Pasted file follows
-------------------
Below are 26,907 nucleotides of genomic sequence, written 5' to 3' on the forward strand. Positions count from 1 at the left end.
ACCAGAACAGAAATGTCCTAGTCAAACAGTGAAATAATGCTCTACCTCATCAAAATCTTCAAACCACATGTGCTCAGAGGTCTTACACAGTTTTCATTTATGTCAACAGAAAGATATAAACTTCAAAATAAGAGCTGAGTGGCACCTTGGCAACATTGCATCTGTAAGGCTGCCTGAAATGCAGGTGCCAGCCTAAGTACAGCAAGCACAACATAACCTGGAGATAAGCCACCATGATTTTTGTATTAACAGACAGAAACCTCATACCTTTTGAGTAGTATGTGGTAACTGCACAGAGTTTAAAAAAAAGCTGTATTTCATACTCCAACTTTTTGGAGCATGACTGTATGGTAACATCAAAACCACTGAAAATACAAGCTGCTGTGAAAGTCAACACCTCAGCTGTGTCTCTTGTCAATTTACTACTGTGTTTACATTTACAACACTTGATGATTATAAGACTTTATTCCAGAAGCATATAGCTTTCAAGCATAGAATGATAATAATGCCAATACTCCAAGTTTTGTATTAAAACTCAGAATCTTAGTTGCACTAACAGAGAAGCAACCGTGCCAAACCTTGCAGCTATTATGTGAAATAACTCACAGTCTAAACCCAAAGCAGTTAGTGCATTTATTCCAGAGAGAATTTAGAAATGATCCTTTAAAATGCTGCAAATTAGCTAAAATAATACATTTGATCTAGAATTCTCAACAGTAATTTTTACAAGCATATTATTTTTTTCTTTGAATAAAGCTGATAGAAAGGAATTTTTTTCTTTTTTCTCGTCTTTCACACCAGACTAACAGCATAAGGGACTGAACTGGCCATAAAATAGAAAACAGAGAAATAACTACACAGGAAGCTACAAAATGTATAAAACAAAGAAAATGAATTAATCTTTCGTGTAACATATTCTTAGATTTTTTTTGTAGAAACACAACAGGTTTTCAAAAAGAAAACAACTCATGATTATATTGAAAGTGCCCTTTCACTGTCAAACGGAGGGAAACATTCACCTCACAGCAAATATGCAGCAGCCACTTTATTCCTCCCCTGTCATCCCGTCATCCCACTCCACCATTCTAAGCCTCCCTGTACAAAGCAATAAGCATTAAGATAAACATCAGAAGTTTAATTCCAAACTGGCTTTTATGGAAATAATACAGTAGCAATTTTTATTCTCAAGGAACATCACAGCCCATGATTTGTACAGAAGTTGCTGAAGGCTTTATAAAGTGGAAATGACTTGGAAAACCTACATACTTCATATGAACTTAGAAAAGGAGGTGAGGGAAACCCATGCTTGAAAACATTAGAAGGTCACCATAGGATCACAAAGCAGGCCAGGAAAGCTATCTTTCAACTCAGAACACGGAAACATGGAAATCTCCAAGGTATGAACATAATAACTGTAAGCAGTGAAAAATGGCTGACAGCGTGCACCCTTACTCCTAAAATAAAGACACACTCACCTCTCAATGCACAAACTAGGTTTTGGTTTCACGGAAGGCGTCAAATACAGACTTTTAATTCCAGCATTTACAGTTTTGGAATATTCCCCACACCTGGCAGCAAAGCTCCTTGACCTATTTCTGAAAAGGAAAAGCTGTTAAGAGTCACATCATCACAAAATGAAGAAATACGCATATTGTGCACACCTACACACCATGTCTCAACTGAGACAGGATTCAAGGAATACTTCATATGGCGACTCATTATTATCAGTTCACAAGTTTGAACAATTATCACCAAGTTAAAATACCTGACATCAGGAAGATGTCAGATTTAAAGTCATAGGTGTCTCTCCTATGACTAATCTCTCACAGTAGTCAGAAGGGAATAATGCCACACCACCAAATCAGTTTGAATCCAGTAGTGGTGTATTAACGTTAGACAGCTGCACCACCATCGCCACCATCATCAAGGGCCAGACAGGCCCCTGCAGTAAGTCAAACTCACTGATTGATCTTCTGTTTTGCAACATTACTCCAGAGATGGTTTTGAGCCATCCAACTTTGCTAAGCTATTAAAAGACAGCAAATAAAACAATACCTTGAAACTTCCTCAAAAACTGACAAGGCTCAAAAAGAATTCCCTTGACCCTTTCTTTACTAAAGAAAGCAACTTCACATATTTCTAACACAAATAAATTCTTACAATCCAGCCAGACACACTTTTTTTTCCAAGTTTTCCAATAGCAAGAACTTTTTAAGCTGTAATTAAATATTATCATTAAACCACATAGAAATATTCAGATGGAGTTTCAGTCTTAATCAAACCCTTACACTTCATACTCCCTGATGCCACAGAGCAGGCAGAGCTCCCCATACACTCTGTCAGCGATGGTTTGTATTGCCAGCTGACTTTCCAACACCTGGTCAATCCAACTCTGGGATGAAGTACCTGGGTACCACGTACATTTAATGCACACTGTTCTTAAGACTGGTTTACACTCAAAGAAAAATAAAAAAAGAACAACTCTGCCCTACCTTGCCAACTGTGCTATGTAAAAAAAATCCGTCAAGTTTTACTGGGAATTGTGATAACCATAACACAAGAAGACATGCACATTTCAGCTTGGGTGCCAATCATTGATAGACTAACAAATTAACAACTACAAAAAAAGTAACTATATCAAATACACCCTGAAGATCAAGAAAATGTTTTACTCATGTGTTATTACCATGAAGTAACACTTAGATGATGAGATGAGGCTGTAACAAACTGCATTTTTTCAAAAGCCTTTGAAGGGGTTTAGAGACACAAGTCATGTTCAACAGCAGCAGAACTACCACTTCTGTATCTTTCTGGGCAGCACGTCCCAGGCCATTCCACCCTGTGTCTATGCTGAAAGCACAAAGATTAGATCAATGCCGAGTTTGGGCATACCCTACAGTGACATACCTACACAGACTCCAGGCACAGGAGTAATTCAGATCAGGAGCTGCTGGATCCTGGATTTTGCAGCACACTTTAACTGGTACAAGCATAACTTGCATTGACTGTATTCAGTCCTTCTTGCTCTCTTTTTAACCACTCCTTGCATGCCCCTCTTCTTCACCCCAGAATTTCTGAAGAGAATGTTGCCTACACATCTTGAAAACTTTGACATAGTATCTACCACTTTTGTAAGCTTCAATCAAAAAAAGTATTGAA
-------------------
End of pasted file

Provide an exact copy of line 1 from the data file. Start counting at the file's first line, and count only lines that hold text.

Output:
Below are 26,907 nucleotides of genomic sequence, written 5' to 3' on the forward strand. Positions count from 1 at the left end.